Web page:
There are some call cards that you can access anywhere within the United States as well as other places across the world by using simple remote access to the information placed on those cards. As applied to international calling cards, remote memory cards use a toll or toll-free access number to access the company database and confirm the balance on the calling card that you are using. Since the United States never had a single nationwide telephone service and with the current deregulation of major telecommunications providers, there will be no gain to have the same system with the rest of the world.
A company in the United States known as Phone Line was first in history to produce public prepaid remote international calling cards in 1980. Remote memory cards for international calling cards were issued in various regions and countries while competing telecom industries arise around the globe. You can use remote memory phone cards from any phone without special card readers such as those on public pay phones. Remote memory phone cards have become increasingly popular throughout the world since they are more accessible and have lower costs than other cards. The problem, however, is with the use of these cards. The utility is reduced due to the enormous number of digits that you need to enter during usage, which can sometimes be up to 20 characters long.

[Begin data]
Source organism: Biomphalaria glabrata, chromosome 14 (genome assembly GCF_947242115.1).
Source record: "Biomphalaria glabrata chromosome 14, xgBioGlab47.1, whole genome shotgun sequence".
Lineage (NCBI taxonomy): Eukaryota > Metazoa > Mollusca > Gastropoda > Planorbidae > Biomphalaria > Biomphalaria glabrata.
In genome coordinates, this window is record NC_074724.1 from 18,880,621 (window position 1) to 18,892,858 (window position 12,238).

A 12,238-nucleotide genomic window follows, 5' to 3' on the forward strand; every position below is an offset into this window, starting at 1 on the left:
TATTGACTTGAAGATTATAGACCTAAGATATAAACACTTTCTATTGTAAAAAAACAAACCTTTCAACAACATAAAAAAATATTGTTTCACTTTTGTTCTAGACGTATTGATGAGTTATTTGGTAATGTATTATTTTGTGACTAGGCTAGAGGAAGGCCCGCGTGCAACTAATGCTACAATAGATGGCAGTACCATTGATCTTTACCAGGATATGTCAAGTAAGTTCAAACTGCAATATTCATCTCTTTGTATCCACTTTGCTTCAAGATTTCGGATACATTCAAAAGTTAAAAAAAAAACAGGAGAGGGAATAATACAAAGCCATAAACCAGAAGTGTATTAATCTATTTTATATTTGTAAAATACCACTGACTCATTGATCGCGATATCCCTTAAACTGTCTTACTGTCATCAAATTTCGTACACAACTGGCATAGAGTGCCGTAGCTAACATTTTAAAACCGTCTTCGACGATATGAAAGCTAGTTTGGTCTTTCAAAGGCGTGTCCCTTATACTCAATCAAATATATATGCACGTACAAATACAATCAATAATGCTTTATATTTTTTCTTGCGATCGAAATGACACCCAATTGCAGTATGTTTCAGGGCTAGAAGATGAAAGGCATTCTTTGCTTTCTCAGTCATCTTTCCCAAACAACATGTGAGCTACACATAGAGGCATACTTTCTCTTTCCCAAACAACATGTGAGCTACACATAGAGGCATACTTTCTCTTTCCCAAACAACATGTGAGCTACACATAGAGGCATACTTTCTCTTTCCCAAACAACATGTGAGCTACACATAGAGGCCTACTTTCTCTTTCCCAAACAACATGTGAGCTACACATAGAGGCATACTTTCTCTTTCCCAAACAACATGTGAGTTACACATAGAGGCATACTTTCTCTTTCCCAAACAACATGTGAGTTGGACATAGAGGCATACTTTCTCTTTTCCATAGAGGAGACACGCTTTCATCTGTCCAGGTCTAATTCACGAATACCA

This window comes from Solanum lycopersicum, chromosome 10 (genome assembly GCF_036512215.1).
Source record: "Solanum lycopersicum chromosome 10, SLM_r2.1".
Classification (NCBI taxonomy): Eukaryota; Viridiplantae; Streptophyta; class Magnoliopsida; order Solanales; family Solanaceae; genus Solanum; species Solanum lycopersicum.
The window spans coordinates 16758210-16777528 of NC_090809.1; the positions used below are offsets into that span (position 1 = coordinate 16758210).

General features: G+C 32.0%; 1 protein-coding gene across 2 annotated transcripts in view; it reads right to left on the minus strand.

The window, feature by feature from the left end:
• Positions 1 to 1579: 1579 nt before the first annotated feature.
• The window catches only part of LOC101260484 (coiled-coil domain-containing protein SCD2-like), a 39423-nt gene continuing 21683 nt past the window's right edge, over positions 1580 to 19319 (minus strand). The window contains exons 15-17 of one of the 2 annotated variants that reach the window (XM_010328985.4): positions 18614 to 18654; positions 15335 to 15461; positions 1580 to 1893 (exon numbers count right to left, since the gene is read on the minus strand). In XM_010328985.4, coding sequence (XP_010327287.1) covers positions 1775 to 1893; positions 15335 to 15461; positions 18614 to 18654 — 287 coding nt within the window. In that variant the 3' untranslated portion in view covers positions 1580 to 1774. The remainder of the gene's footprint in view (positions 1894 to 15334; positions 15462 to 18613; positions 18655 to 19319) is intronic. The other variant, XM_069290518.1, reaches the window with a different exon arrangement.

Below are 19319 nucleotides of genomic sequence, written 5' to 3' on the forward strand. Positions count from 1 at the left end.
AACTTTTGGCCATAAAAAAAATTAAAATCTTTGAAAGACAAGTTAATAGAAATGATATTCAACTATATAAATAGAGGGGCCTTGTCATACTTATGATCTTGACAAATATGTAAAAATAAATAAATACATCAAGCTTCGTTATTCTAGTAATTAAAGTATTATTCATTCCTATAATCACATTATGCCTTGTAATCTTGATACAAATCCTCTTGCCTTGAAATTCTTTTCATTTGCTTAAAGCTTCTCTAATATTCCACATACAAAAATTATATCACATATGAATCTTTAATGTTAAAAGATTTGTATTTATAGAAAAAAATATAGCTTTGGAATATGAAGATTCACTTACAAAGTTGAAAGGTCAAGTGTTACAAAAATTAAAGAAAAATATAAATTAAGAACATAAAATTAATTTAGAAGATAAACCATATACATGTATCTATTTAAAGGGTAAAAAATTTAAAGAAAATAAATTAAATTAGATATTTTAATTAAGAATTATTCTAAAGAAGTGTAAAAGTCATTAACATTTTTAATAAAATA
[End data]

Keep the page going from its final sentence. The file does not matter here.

To call over a long distance, the access number must first be dialled, followed by the keys in the secret PIN code and then by the actual long-distance number. The time balance remaining on the card is then declared by the computer based on the number entered, and the call is finally processed through. In essence, remote memory phone cards are text-based since they require an access number, a unique PIN and instructions. These instructions, hence, can be printed practically on anything or can be sent through e-mail.